Dutton’s ‘weak, lazy’ Voice argument

Peter Dutton’s “concern” about potential voter confusion during the Voice referendum is the “weakest, laziest argument” Education Minister Jason Clare says he’s ever heard.

His comments come as Mr Dutton demands voting in the upcoming Voice to parliament referendum be made a “fair process” amid a warning about what will count on the ballot paper.

Voters are being urged to write “yes” or “no” on the ballot papers when they head to the polls later this year to vote in the referendum, with the date – widely anticipated to be held on October 14 – to be formally announced on Wednesday.

But a political storm is brewing after Australian electoral commissioner Tom Rogers conceded that while a clear tick would technically count for a yes vote, a cross could not be counted because of ambiguity.

Earlier this week, Mr Rogers appeared on Sky News, repeatedly asking voters to just write their response in clear English, saying he was “nervous” of talking about other options, but “savings provisions” existed that allowed AEC staff to count votes that don’t strictly follow the instructions.

“It is likely that a ‘y’ or an ‘n’ would be counted under the savings provisions. But I get nervous even talking about that because then people hear mixed messages. It’s just important to write either yes or no on that ballot paper,” Mr Rogers said.

“It is likely that a tick will be accepted as a formal vote for yes but a cross will not be accepted as a formal vote.”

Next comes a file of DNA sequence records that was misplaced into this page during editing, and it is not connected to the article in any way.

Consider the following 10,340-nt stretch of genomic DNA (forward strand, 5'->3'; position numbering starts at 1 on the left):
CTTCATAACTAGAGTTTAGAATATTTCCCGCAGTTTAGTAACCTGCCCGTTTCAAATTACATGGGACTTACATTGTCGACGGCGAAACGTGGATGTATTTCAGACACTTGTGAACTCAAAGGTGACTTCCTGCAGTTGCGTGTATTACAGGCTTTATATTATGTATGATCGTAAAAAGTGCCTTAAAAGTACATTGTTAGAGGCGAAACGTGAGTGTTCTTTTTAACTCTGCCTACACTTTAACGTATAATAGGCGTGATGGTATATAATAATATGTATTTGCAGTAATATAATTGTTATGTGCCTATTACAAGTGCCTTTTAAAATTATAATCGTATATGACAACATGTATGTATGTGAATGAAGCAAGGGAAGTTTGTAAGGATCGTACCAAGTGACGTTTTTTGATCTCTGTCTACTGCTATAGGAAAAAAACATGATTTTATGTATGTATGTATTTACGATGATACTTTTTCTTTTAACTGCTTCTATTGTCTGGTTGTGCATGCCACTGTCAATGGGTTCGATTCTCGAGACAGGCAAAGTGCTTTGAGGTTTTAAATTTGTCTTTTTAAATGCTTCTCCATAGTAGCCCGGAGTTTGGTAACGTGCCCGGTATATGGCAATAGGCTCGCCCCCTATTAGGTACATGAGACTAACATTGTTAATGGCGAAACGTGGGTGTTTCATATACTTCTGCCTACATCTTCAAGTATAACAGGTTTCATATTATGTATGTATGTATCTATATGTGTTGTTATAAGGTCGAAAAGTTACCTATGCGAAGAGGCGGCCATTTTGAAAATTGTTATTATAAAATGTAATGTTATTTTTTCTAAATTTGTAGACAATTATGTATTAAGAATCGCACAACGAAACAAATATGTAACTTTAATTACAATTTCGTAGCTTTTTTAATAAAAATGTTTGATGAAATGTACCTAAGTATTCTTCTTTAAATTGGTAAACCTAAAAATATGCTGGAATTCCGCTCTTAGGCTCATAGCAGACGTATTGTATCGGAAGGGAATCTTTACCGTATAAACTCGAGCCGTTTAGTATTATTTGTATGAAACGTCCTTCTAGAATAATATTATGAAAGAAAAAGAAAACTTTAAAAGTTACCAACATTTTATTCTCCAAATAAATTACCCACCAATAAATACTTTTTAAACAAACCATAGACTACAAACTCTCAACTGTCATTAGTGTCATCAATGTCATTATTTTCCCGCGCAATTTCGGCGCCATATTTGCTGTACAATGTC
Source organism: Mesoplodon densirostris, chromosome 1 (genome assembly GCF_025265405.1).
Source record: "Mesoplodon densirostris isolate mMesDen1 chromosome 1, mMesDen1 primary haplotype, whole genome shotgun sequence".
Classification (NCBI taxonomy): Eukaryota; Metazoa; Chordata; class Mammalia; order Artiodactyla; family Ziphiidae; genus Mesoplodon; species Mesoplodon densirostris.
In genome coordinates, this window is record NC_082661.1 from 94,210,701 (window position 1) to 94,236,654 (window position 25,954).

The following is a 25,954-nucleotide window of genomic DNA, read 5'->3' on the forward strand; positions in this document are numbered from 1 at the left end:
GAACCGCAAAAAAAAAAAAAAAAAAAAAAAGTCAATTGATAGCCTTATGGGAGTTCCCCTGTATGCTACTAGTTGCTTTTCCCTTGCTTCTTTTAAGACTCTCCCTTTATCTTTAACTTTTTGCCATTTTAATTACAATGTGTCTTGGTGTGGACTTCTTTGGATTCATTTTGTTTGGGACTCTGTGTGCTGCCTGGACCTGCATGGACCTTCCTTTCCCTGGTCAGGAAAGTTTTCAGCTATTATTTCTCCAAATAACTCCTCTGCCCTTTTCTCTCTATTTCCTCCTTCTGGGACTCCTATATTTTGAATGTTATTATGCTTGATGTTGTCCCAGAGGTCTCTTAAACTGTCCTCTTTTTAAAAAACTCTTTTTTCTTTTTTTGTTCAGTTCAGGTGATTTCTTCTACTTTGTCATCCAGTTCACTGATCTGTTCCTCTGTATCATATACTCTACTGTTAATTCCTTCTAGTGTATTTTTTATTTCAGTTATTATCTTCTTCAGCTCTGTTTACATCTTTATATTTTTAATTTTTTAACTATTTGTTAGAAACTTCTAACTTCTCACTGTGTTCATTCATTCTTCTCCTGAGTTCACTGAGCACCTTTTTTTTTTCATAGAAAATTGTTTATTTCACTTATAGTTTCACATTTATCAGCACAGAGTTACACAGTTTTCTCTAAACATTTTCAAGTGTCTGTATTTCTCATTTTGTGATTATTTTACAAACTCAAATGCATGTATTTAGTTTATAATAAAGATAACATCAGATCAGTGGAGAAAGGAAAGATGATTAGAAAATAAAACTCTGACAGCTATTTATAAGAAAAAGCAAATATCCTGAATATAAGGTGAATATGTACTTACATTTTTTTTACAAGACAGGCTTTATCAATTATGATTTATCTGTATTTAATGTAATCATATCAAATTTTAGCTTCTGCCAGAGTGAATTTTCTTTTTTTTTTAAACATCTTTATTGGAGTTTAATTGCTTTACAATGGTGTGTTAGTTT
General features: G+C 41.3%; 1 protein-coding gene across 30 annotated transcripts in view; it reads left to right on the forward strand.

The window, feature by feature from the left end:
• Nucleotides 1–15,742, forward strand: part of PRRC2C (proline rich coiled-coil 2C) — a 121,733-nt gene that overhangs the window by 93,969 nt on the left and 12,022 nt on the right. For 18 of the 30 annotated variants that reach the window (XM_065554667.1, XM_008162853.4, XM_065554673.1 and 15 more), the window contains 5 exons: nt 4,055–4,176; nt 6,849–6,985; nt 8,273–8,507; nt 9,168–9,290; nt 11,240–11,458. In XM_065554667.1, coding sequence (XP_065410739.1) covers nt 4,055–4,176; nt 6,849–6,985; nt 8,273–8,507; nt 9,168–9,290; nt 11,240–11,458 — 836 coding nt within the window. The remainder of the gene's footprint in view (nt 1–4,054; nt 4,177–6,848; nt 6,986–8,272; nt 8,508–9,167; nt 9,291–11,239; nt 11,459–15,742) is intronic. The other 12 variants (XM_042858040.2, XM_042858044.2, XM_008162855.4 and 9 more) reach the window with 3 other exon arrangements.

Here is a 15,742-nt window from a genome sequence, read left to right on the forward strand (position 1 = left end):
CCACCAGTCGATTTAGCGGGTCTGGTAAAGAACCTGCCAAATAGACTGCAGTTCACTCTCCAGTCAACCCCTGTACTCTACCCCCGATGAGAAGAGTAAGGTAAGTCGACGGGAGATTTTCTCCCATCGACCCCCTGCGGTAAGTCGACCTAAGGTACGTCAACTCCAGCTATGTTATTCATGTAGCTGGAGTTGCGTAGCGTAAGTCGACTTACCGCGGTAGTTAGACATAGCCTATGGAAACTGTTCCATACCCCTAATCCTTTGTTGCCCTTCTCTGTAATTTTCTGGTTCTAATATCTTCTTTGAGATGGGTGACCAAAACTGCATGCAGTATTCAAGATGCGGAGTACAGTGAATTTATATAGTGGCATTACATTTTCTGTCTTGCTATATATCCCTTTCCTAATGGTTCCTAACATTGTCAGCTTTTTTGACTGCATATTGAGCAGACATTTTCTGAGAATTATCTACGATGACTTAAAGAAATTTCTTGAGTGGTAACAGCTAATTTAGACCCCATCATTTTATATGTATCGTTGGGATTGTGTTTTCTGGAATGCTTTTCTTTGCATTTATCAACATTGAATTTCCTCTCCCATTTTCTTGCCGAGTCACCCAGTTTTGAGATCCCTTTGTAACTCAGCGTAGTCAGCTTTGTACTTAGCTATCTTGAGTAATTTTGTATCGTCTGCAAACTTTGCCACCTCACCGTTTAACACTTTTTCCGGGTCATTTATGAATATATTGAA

Mr Dutton said the rule – which has been established for 30 years and is in play during federal elections – could “skew” the vote against the No campaign.

“Just make it a fair process instead of trying to load the system and try to skew it in favour of the Yes vote,” Mr Dutton told 9 News.

“And I just think that sense of equality in terms of the arguments and people’s ability to make a decision and for it to count and for there not to be a … gerrymander in place.

“I think that is all important so people have some respect for the process, but at the moment, it’s a real problem.”

Mr Dutton said he would write to the AEC to seek answers, which quickly prompted a rebuke from the federal government who accused Mr Dutton of hypocrisy, noting the Coalition had supported the legislation that oversees referendums.

A government source noted that Mr Dutton’s “scare” campaigns were like a play out of the monarchists’ playbook ahead of the 1999 referendum.

In the lead-up to the 1999 republic referendum; monarchists launched a court challenge against the republic referendum, arguing the guidelines for counting votes were biased towards the Yes case.

Mr Clare said the rules “hadn’t caused any confusion” in 1999, and wouldn’t do so this year, and questioned why Mr Dutton hadn’t made his concerns known before the referendum rules were legislated by the parliament.

“I think there were less than 1 per cent of votes that were informal (in the 1999 referendum), so I think that pricks the bubble of the argument that ‘this will cause some confusion’,” Mr Clare told Channel 7.

“These are the same rules we’ve had for 30 years and if (deputy Liberal leader) Sussan (Ley) and Peter (Dutton) are so worried about this, why didn’t they move an amendment to legislation a couple of weeks ago when it was going through parliament.

“This is the weakest, laziest argument I’ve ever heard.”

Originally published as Jason Clare hits out at Peter Dutton as he demands greater transparency ahead of Voice referendum

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